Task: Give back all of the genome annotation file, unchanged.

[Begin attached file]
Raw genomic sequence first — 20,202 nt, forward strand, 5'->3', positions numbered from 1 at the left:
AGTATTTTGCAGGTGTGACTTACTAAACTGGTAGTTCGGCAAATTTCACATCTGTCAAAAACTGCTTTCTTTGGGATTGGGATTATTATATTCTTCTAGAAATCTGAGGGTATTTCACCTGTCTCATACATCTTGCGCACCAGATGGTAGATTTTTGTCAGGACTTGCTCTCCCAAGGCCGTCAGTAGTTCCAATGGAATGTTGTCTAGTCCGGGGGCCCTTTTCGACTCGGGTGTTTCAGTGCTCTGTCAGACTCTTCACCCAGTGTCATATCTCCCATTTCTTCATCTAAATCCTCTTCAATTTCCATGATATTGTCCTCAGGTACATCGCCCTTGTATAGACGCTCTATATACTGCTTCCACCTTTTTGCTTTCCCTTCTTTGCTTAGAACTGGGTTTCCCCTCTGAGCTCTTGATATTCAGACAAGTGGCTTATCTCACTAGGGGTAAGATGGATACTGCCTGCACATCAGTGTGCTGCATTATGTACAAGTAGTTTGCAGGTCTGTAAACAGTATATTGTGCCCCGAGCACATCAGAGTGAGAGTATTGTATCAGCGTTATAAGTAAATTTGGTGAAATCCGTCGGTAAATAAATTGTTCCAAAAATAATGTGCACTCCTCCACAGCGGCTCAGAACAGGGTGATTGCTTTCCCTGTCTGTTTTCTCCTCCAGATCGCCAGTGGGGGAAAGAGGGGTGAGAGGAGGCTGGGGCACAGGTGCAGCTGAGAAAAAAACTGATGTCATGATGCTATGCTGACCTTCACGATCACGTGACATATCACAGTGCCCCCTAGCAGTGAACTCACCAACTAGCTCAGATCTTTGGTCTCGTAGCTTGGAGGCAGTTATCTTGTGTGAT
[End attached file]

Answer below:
Raw genomic sequence first — 20,202 nt, forward strand, 5'->3', positions numbered from 1 at the left:
AGTATTTTGCAGGTGTGACTTACTAAACTGGTAGTTCGGCAAATTTCACATCTGTCAAAAACTGCTTTCTTTGGGATTGGGATTATTATATTCTTCTAGAAATCTGAGGGTATTTCACCTGTCTCATACATCTTGCGCACCAGATGGTAGATTTTTGTCAGGACTTGCTCTCCCAAGGCCGTCAGTAGTTCCAATGGAATGTTGTCTAGTCCGGGGGCCCTTTTCGACTCGGGTGTTTCAGTGCTCTGTCAGACTCTTCACCCAGTGTCATATCTCCCATTTCTTCATCTAAATCCTCTTCAATTTCCATGATATTGTCCTCAGGTACATCGCCCTTGTATAGACGCTCTATATACTGCTTCCACCTTTTTGCTTTCCCTTCTTTGCTTAGAACTGGGTTTCCCCTCTGAGCTCTTGATATTCAGACAAGTGGCTTATCTCACTAGGGGTAAGATGGATACTGCCTGCACATCAGTGTGCTGCATTATGTACAAGTAGTTTGCAGGTCTGTAAACAGTATATTGTGCCCCGAGCACATCAGAGTGAGAGTATTGTATCAGCGTTATAAGTAAATTTGGTGAAATCCGTCGGTAAATAAATTGTTCCAAAAATAATGTGCACTCCTCCACAGCGGCTCAGAACAGGGTGATTGCTTTCCCTGTCTGTTTTCTCCTCCAGATCGCCAGTGGGGGAAAGAGGGGTGAGAGGAGGCTGGGGCACAGGTGCAGCTGAGAAAAAAACTGATGTCATGATGCTATGCTGACCTTCACGATCACGTGACATATCACAGTGCCCCCTAGCAGTGAACTCACCAACTAGCTCAGATCTTTGGTCTCGTAGCTTGGAGGCAGTTATCTTGTGTGAT